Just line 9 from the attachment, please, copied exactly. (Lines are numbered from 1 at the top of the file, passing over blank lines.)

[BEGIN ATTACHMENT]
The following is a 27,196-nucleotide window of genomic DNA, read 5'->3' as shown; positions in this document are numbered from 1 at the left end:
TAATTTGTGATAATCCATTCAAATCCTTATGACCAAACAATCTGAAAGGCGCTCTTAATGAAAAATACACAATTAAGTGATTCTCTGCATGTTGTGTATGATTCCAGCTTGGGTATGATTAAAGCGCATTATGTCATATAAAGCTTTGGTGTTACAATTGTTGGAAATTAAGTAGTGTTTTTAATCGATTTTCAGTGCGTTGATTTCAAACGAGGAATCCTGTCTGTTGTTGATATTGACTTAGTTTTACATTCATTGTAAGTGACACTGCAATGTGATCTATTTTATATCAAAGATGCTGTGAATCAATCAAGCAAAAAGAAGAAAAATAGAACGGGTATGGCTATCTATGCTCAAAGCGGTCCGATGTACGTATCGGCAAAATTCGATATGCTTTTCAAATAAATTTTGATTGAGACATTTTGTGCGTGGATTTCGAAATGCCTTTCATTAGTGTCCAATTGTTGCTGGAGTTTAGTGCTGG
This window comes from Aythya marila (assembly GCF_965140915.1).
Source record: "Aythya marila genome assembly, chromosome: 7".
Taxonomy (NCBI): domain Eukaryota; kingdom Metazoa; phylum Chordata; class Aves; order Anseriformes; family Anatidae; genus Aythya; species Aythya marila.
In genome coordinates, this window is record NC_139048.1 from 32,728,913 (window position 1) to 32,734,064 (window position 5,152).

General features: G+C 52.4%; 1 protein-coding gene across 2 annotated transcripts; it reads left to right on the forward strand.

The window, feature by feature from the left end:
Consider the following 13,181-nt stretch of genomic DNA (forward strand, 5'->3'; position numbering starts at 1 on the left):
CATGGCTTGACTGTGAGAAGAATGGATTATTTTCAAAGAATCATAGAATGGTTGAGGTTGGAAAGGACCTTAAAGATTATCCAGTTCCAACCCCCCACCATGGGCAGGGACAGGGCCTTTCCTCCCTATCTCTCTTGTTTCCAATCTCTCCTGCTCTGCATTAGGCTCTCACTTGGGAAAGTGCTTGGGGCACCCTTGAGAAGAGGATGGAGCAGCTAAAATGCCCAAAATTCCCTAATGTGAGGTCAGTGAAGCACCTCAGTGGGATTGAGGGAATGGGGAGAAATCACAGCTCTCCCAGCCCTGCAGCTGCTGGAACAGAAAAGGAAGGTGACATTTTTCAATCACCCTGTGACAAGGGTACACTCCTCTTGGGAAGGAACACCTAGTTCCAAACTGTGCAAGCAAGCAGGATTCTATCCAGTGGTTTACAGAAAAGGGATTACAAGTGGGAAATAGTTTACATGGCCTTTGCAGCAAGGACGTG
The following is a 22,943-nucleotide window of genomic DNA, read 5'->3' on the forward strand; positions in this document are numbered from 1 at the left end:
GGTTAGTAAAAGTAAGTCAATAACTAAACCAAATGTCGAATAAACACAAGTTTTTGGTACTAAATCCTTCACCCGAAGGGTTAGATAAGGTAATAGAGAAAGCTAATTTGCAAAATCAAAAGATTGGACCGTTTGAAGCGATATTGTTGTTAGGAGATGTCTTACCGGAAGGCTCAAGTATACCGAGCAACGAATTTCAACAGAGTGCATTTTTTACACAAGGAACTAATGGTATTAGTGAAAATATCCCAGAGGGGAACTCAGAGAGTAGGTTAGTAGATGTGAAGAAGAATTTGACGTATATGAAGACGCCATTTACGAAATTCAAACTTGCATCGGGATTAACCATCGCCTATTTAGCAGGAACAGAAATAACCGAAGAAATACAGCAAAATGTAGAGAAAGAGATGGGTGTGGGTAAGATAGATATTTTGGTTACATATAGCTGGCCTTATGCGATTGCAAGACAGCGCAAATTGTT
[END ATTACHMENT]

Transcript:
Consider the following 13,181-nt stretch of genomic DNA (forward strand, 5'->3'; position numbering starts at 1 on the left):